Many PCTs in England Neglecting Carers

One year after the government committed millions of extra funding for England’s five million unpaid carers, new research shows that spending on carers by Primary Care Trusts (PCTs) has fallen by £2.4m this year.

In November 2010 the Government allocated an extra £400m over four years (2011-2015) to provide support for carers and the research by The Princess Royal Trust for Carers and Crossroads Care seeks to establish how the PCTs have invested the added funding this year.

The report also finds that PCTs have defied Government by not publishing plans and budgets as was requested – only 26% have published updated plans, and 13% have published budgets for 2011/12.

On a more positive note, only 4% of PCTs have not budgeted any investment in services for carers in 2011/12 – half the proportion that didn’t in 2010/11. Half (50%) of PCTs are planning to invest between £100,000 and £500,000 in carers in 2011/12 and over a fifth (22%) of PCTs are investing between £500,000 and £1million, an increase from 16% in 2010/11. 7% of PCTs are investing more than £1m in 2011/12.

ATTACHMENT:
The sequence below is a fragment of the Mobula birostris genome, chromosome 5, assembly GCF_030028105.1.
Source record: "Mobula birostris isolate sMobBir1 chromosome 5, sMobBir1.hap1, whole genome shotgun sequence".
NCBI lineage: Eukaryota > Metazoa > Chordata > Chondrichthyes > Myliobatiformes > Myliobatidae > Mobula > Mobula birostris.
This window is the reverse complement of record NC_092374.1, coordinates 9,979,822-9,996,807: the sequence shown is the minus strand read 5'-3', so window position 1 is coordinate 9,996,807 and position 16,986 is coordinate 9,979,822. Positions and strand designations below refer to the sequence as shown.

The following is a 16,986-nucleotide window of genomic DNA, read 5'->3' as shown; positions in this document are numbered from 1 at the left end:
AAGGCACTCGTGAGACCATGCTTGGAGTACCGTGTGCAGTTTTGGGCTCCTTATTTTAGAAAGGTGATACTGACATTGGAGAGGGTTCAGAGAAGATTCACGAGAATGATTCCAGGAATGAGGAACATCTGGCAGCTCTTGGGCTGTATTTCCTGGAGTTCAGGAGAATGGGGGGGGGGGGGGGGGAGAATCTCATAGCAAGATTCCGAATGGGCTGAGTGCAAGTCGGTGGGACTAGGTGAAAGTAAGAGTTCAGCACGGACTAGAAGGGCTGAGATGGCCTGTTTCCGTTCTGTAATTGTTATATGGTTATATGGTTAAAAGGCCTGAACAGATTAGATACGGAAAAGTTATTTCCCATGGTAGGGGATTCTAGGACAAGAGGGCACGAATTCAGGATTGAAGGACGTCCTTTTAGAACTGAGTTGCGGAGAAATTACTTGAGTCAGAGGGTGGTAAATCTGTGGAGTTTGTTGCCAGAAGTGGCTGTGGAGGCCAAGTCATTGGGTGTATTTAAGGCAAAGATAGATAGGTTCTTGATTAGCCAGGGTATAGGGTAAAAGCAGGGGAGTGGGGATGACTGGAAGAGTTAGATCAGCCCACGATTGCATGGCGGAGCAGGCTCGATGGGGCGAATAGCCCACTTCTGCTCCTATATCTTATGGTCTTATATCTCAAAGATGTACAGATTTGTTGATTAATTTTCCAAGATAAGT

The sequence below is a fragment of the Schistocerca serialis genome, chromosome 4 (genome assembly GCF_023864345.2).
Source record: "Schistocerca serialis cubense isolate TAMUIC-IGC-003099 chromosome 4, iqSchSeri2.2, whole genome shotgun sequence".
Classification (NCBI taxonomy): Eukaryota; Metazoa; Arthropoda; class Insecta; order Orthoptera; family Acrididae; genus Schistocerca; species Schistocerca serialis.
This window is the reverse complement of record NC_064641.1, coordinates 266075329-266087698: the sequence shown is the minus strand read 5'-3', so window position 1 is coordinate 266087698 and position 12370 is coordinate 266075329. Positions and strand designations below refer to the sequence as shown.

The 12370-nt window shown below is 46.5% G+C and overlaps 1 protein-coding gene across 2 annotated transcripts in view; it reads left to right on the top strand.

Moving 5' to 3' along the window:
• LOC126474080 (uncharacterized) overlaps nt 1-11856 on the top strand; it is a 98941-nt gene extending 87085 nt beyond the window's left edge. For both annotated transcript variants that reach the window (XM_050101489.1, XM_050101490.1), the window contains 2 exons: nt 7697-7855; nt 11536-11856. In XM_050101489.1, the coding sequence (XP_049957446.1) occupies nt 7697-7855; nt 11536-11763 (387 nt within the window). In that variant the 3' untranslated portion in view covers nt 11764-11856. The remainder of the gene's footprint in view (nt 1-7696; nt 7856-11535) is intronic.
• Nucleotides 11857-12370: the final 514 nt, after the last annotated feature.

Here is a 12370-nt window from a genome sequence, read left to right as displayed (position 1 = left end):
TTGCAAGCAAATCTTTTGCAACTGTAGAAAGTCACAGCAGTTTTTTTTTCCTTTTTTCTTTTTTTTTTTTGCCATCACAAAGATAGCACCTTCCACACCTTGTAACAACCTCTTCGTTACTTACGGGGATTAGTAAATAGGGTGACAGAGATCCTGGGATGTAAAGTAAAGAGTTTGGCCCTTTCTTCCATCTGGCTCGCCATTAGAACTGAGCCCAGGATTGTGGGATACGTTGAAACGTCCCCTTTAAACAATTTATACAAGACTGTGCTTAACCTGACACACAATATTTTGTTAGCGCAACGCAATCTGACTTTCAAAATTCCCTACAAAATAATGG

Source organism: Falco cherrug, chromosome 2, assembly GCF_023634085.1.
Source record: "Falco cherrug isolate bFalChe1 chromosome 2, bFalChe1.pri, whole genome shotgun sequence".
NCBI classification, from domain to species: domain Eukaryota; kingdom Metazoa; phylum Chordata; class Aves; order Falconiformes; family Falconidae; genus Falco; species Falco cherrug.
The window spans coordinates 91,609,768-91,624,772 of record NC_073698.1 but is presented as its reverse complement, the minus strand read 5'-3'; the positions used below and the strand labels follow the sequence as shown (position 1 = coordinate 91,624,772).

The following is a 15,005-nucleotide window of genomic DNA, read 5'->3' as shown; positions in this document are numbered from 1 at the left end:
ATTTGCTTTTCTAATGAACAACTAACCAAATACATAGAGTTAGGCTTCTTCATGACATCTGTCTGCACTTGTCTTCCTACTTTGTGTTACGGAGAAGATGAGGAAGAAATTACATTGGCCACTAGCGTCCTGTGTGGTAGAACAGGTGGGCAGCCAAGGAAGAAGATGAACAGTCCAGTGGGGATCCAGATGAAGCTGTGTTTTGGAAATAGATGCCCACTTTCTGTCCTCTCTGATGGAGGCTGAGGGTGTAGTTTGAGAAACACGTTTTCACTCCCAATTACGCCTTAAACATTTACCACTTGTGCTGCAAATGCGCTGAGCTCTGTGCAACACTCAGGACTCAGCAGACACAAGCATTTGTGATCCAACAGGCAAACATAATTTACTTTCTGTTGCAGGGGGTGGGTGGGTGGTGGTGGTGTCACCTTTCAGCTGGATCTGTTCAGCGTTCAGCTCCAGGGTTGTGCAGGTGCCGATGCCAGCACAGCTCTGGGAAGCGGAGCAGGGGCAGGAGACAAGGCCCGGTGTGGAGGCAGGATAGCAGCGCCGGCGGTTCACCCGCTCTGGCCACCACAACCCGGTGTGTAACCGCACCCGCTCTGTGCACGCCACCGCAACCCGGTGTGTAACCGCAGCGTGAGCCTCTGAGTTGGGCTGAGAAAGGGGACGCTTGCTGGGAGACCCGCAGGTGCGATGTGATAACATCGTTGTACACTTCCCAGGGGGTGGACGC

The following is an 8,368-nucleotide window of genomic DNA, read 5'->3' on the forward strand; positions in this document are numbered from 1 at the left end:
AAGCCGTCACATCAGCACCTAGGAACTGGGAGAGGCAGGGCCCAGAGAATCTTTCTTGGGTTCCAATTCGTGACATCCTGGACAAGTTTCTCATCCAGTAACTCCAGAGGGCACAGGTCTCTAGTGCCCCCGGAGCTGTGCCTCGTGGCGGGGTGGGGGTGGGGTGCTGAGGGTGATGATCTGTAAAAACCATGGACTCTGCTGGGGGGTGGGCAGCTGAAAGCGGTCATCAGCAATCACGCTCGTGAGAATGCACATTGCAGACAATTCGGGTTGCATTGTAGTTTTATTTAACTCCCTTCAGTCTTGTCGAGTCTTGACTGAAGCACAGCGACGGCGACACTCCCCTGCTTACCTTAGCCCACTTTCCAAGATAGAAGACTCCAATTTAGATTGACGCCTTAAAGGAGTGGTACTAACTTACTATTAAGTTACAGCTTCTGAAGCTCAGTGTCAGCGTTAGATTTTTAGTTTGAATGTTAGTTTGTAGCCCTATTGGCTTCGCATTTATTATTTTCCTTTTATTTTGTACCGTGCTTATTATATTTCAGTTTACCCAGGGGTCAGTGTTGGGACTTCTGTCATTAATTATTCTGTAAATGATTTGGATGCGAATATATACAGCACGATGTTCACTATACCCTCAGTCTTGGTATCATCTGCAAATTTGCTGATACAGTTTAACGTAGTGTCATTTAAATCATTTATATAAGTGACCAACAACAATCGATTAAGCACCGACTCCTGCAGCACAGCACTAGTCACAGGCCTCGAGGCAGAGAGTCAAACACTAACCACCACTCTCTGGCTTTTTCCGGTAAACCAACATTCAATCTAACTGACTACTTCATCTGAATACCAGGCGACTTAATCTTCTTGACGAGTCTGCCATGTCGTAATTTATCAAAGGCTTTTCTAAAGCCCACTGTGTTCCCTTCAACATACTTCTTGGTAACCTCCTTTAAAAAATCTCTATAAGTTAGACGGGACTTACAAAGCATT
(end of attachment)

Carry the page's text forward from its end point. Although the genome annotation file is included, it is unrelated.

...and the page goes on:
Liz Fenton, Chief Executive of The Princess Royal Trust for Carers, says: ‘We’re glad to see that some PCTs have greatly increased their level of investment in services for carers. In these areas, the additional government funding has made a difference and we applaud the PCTs who have made a mark with innovative approaches to carers’ breaks and improved respite care.

‘However, there is a minority of PCTs still not investing anything at all, or a very small amount, in supporting carers. We understand that PCTs are under financial pressure – but strongly caution that failing to support carers does not make economic sense and is morally indefensible.’

Anne Roberts, Chief Executive of Crossroads Care, adds: ‘Having a break can make all the difference to a carers’ health and well-being and enable them to continue in their caring role. The NHS and society in general rely on the goodwill of the millions of unpaid carers inEngland, families and friends, who are providing care 24 hours a day, seven days a week. We need PCTs to be upfront and transparent about how they budget their support for carers. We believe the only way local decision making can be effective and fully accountable is if local people, including carers and carers’ organisations, have the information they need to hold their decision makers to account.’